May 25

In the interest of public health and safety, the State of Illinois has enacted strict laws against driving under the influence (DUI). To gain a full appreciation of these laws, the following sections will outline definitions of and penalties for DUI and aggravated DUI.

What is the Definition of DUI in Illinois?

The Illinois definition of DUI appears in 625 ILCS 5/11-501. In larger terms, Illinois makes it illegal to operate a vehicle while intoxicated. Intoxication can come from alcohol, illegal drugs, pharmaceuticals, or any combination of those compounds. In terms of alcohol, specifically, the legal limit in Illinois is a blood-alcohol concentration (BAC) of 0.08. If the driver is intoxicated or impaired — and, thus, incapable of safe driving conduct — then it may qualify as a DUI.

What are the Penalties for DUI in Illinois?

Under 625 ILCS 5/11-501, the penalties for DUI in Illinois change based on the number of offenses and circumstances of the offense. In most cases, DUI is classified as a Class A misdemeanor and punishable by up to 12 months in jail, $2,500 in fines, 24 months of probation and 12 months of driver’s license suspension. Though certain circumstances — such as a BAC above 0.16 or repeat offenses — may lead to more severe penalties.

What is the Definition of Aggravated DUI in Illinois?

The Illinois definition of aggravated DUI also appears in 625 ILCS 5/11-501. Essentially, a DUI can become an aggravated DUI under certain conditions. For example, a DUI becomes an aggravated DUI if the offender:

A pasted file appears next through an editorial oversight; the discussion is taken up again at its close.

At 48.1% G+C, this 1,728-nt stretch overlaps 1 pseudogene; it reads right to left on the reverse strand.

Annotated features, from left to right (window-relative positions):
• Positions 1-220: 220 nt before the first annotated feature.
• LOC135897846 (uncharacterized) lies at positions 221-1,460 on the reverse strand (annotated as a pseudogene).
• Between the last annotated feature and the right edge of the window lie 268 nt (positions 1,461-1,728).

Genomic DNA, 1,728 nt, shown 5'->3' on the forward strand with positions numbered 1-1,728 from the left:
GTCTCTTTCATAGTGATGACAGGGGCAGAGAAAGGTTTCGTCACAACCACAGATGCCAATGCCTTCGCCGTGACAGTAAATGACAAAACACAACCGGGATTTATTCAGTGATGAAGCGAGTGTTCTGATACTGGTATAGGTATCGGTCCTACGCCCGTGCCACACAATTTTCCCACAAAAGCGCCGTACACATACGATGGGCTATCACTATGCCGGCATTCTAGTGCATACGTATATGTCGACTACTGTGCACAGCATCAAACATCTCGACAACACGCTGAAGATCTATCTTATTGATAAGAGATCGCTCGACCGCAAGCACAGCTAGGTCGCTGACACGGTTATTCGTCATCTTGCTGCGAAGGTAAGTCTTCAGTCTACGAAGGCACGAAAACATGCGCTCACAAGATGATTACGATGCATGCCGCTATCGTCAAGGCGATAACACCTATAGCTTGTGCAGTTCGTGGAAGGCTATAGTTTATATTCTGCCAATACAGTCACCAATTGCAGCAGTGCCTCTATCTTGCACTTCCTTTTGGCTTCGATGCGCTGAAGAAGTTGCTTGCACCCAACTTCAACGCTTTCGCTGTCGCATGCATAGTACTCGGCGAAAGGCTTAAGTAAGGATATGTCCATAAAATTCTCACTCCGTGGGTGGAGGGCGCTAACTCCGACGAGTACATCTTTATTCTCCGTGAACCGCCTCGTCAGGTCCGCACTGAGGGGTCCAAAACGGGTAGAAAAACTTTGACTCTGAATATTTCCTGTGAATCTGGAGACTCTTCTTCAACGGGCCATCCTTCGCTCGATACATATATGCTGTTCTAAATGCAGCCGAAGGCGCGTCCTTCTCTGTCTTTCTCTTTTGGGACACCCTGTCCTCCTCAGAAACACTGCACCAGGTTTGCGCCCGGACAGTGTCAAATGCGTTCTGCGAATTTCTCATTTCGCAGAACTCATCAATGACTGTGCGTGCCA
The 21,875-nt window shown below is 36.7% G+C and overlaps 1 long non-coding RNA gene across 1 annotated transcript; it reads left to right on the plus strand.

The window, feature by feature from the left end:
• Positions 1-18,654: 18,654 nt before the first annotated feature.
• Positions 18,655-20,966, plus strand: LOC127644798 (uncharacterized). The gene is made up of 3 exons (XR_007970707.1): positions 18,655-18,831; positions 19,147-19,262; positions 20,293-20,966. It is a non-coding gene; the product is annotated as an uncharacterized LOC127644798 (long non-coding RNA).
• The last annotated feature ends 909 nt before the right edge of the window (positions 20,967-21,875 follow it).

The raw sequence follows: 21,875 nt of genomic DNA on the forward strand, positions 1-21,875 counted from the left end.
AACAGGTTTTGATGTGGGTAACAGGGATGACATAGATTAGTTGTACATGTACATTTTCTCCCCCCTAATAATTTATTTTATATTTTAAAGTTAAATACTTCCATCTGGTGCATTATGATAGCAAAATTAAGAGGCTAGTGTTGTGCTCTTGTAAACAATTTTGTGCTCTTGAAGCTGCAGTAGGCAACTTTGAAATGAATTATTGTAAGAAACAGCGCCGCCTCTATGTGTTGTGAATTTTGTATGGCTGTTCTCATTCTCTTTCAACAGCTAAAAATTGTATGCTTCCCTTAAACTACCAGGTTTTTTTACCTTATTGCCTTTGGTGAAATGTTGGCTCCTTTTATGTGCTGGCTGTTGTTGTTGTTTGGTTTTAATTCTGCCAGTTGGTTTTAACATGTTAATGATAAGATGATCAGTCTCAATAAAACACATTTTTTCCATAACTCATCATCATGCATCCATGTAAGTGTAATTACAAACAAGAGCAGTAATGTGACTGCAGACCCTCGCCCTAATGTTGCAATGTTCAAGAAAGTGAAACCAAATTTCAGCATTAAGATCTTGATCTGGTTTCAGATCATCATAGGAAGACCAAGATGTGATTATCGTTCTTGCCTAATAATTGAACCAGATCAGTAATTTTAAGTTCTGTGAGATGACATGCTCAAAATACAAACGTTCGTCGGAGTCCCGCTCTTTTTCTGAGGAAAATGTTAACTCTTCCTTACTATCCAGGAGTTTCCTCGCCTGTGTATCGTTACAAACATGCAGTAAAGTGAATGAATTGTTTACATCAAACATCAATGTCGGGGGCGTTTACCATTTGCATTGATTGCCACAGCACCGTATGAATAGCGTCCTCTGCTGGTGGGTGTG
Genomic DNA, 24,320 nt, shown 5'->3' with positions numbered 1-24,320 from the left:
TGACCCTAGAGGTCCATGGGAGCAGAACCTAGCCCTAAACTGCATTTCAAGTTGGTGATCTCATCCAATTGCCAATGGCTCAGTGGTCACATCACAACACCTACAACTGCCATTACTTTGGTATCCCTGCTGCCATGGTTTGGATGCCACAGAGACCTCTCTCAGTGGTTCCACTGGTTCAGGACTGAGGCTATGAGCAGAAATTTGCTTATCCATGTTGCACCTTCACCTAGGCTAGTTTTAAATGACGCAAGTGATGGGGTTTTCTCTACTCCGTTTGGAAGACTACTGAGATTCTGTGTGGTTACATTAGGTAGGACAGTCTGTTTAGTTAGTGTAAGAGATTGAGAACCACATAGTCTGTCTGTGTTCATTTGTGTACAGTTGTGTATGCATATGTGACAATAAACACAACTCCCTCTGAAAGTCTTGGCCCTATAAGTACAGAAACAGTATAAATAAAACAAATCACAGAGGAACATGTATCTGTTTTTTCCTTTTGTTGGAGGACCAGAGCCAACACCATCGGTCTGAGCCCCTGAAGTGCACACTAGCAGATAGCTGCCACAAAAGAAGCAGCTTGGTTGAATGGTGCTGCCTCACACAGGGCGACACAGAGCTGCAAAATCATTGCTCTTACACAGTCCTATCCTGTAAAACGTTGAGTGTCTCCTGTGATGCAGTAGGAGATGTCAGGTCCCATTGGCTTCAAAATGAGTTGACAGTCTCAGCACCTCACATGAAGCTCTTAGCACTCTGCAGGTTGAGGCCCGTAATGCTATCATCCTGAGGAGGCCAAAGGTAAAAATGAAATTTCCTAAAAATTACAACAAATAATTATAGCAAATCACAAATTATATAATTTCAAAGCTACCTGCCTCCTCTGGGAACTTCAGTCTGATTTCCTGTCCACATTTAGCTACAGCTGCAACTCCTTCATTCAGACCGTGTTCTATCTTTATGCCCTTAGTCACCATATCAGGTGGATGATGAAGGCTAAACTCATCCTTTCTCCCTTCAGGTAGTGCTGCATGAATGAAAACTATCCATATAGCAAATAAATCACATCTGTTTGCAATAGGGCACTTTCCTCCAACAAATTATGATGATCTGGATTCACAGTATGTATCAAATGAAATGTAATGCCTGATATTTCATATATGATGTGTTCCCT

• Was transporting adult or minor passengers;
  • Causes severe physical injury or permanent disability;
  • Had a suspended or revoked driver’s license;
  • Was driving on a suspended or revoked driver’s license; or
  • Commits a third or subsequent DUI.

What are the Penalties for Aggravated DUI in Illinois?

Under 625 ILCS 5/11-501, most cases of aggravated DUI are classified as a Class 4 felony. At that level, the potential penalties include up to 36 months in jail, $25,000 in fines and 30 months of probation

That being said, the courts have discretion to adjust the penalties to fit the circumstances of the underlying offense. In certain cases, aggravated DUI can become a Class 2 felony. At that level, the potential penalties include up to 84 months in jail, $25,000 in fines and 48 months of probation.

Do You Need Legal Help?

No matter what the criminal offense, all criminal charges are serious. A sound strategy and an aggressive defense are essential for a positive outcome. To protect your rights in such situations, it is highly advisable to retain legal counsel from an experienced criminal defense attorney.

The Prior Law Firm in Bloomington, Illinois, has proven experience in matters of criminal defense. If you need legal help with criminal defense, contact us today for a free consultation. You can reach The Prior Law Firm by phone at (309) 827-4300, email at johnprior@thepriorlawfirm.com or by completing an online form.

(image courtesy of Matt Popovich)